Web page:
Welcome back for video three in this series on Seven Efficient Ways to Create Accurate Engineering Calculations in Excel. Thanks for joining me in the last two videos and leaving your comments and feedback. I really enjoy hearing about how many of you are learning new Excel techniques that you could use in your daily engineering work. Mastering advanced Excel techniques will allow you to perform your engineering work more efficiently and accurately which is going to help you stand out from the crowd at work.

The techniques I’ve been sharing these videos are just a small sample of what I use to leverage Excel’s capabilities in order to effectively analyze stacks of data and create precise calculation tools to help the organizations that I’ve worked for make better engineering decisions. I hope this video series is helping you improve your efficiency at creating accurate engineering tools in Excel too.

In this video I’ll show you how to create a user defined function for repetitive calculations. User Defined Functions, or UDFs are custom functions that you can create and they work just like built-in Excel functions, like the IF function, for example. They accept arguments and then return a value to one or more cells on a worksheet.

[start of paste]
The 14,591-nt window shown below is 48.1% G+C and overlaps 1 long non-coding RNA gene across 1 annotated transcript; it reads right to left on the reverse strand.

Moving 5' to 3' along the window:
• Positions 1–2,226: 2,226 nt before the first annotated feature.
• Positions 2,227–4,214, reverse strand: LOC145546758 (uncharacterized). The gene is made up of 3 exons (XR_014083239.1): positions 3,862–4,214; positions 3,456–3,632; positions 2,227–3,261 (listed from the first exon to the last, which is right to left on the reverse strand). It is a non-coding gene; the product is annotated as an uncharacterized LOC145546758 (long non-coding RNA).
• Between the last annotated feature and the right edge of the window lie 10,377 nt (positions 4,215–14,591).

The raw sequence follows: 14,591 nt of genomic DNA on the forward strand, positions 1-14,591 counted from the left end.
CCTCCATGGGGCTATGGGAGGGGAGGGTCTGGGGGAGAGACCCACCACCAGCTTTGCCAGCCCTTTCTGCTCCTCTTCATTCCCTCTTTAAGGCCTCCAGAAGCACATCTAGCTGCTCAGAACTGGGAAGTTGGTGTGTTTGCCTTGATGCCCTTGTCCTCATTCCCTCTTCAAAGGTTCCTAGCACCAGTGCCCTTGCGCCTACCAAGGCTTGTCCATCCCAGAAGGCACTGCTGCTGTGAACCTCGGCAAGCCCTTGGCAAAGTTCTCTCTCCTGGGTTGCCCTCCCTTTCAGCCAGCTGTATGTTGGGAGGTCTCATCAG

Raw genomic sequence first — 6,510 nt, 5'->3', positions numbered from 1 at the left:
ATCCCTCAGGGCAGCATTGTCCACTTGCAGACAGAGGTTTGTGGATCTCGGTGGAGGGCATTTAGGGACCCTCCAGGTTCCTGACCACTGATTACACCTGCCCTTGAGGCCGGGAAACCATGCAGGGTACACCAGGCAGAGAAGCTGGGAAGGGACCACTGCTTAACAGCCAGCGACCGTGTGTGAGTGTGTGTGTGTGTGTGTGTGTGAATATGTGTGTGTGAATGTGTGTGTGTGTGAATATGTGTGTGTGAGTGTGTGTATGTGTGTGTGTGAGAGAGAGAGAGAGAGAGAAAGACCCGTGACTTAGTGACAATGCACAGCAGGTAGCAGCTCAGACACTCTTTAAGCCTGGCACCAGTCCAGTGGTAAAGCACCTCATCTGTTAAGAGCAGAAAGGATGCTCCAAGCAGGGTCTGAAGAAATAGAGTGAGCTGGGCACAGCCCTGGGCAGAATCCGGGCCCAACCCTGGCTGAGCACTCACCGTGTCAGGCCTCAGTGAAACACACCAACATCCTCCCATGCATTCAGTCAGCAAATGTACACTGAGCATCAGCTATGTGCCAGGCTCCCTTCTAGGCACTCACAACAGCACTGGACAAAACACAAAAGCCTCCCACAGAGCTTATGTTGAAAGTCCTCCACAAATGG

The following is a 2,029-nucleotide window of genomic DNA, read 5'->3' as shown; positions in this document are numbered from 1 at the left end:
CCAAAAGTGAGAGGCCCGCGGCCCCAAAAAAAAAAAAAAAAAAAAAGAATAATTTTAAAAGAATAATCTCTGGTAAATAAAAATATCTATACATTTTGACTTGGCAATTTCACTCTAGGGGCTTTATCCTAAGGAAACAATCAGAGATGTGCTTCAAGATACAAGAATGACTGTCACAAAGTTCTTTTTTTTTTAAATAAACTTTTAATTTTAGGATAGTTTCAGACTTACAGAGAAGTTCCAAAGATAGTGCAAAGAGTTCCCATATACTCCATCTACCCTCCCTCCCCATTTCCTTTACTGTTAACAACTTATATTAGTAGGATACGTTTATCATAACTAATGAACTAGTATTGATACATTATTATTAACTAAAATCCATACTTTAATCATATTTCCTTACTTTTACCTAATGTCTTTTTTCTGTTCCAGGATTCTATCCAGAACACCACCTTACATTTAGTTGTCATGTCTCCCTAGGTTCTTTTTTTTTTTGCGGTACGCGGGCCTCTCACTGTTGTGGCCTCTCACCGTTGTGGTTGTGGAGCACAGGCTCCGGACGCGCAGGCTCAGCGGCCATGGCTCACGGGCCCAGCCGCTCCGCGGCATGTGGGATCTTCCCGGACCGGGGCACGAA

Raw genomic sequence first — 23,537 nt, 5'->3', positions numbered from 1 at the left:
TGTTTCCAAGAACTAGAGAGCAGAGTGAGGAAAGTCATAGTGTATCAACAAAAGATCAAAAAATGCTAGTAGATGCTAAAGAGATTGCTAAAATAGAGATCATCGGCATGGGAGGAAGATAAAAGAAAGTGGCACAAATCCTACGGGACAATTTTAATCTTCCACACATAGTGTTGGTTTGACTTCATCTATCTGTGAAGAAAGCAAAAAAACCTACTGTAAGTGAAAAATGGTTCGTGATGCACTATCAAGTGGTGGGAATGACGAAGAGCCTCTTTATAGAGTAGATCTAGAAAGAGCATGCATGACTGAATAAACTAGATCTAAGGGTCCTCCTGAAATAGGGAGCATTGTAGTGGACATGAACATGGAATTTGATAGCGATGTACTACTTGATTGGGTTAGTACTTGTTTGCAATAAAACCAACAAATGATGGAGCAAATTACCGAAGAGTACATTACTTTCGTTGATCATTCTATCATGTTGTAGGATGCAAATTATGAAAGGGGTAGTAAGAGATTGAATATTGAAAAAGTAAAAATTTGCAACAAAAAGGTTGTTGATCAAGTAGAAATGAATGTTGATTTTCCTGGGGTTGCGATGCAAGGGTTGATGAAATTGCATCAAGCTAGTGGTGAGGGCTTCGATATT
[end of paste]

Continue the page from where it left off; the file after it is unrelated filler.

Functions are written in VBA, which is the built in programming language included in Microsoft Office products. I use UDFs to replace both simple and complex cell formulas that I find myself using over and over again, for outputting material properties, performing interpolation, and even solving differential equations. We won’t go too complicated here but we’ll start with something really simple of function to calculate bending stress in a beam.

This spreadsheet has already been set up with an input section where the moment, distance to the neutral axis and the area moment of inertia have already been entered. It also has a result section which has two different results cells, in the one will calculate the stress right in the cell using a cell formula, and in the other we’ll use the UDF or the user defined function that we’re going to create and then we’ll compare the results.